WASHINGTON -- President Barack Obama's announcement that 2014 would be a "year of action," in which he issued more executive orders to get around an unproductive Congress, quickly led to Republicans denouncing the president's dictatorial maneuvering.
"He may think he's a king, he may declare himself king, but that's not what he is under our Constitution," Rep. Michele Bachmann (R-Minn.) said in January.
Sen. Marco Rubio (R-Fla.) called Obama's planned use of executive authority "borderline unconstitutional" and Sen. Ted Cruz (R-Texas) said it was part of the "president's persistent pattern of lawlessness."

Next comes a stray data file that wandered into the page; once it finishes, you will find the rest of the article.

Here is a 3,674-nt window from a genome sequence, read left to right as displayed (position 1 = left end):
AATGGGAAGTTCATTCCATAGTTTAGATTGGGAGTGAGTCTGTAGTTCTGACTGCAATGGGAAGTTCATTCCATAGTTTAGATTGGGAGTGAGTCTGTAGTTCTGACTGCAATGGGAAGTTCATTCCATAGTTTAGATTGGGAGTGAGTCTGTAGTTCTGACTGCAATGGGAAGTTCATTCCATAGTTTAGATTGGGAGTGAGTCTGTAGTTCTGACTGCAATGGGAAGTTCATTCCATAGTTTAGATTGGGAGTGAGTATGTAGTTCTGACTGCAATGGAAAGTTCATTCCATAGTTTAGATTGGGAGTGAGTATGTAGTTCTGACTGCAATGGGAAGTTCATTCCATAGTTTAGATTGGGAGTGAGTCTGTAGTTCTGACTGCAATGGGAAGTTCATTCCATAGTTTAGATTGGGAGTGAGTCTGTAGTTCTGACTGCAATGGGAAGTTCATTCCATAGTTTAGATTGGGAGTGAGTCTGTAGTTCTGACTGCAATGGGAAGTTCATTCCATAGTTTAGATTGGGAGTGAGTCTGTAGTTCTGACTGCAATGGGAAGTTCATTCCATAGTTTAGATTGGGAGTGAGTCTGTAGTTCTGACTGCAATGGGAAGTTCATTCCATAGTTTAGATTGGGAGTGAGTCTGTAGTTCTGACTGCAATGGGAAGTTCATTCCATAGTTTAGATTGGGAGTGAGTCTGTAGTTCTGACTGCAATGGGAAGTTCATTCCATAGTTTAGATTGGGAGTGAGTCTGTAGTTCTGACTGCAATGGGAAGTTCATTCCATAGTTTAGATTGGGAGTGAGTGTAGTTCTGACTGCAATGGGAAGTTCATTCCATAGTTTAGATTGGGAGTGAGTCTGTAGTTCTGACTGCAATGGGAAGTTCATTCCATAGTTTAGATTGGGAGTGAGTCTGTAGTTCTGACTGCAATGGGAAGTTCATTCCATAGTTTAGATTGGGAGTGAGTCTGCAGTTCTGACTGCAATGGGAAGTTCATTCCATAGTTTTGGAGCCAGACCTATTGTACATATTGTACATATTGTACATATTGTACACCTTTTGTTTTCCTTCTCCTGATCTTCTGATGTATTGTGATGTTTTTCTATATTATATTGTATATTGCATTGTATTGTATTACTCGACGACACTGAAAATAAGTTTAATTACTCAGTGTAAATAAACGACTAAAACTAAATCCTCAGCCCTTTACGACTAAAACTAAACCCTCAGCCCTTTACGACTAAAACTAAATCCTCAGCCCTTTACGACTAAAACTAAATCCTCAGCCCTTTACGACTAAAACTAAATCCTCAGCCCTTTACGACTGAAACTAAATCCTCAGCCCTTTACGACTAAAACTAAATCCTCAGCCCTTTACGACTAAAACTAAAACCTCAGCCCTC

But Obama isn't actually all that dictatorial compared to past presidents. According to new data compiled by the Brookings Institution, a liberal think tank, Obama has been issuing executive orders at the slowest rate since President Grover Cleveland:
According to John Hudak, a Brookings fellow in governance studies, Obama has issued 14 executive orders since January, compared to 11 by President George W. Bush and 18 by Presidents Bill Clinton and Ronald Reagan during the same period in their sixth years in office.
Furthermore, adds Hudak, "President Obama issues an executive order, on average, about every 11 days. President George W. Bush issued them every 10 days. President Reagan issued about one a week. President Carter issued more than one every five days."
This week, Obama announced that his staff was working on a long-awaited executive order that would bar federal contractors from discriminating against their employees on the basis of sexual orientation or gender identity.